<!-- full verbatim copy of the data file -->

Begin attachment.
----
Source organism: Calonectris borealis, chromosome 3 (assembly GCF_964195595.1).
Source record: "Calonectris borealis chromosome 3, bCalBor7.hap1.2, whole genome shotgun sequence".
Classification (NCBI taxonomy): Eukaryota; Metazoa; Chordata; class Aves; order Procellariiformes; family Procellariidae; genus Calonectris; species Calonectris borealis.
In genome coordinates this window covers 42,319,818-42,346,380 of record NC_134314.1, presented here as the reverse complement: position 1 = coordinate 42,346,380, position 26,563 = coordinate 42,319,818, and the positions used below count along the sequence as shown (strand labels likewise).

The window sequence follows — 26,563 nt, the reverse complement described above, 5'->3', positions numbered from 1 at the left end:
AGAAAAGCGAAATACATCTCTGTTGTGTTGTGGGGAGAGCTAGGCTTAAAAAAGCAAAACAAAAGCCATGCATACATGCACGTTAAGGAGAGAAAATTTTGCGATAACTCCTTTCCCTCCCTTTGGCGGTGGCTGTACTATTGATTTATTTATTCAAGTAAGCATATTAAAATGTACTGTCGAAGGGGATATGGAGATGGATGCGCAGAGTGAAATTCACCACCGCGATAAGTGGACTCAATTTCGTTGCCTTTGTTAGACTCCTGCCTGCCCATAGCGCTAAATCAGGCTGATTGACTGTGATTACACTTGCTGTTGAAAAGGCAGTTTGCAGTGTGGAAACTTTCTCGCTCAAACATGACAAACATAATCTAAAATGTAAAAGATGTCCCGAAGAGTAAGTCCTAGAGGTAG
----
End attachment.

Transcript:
Source organism: Calonectris borealis, chromosome 3 (assembly GCF_964195595.1).
Source record: "Calonectris borealis chromosome 3, bCalBor7.hap1.2, whole genome shotgun sequence".
Classification (NCBI taxonomy): Eukaryota; Metazoa; Chordata; class Aves; order Procellariiformes; family Procellariidae; genus Calonectris; species Calonectris borealis.
In genome coordinates this window covers 42,319,818-42,346,380 of record NC_134314.1, presented here as the reverse complement: position 1 = coordinate 42,346,380, position 26,563 = coordinate 42,319,818, and the positions used below count along the sequence as shown (strand labels likewise).

The window sequence follows — 26,563 nt, the reverse complement described above, 5'->3', positions numbered from 1 at the left end:
AGAAAAGCGAAATACATCTCTGTTGTGTTGTGGGGAGAGCTAGGCTTAAAAAAGCAAAACAAAAGCCATGCATACATGCACGTTAAGGAGAGAAAATTTTGCGATAACTCCTTTCCCTCCCTTTGGCGGTGGCTGTACTATTGATTTATTTATTCAAGTAAGCATATTAAAATGTACTGTCGAAGGGGATATGGAGATGGATGCGCAGAGTGAAATTCACCACCGCGATAAGTGGACTCAATTTCGTTGCCTTTGTTAGACTCCTGCCTGCCCATAGCGCTAAATCAGGCTGATTGACTGTGATTACACTTGCTGTTGAAAAGGCAGTTTGCAGTGTGGAAACTTTCTCGCTCAAACATGACAAACATAATCTAAAATGTAAAAGATGTCCCGAAGAGTAAGTCCTAGAGGTAG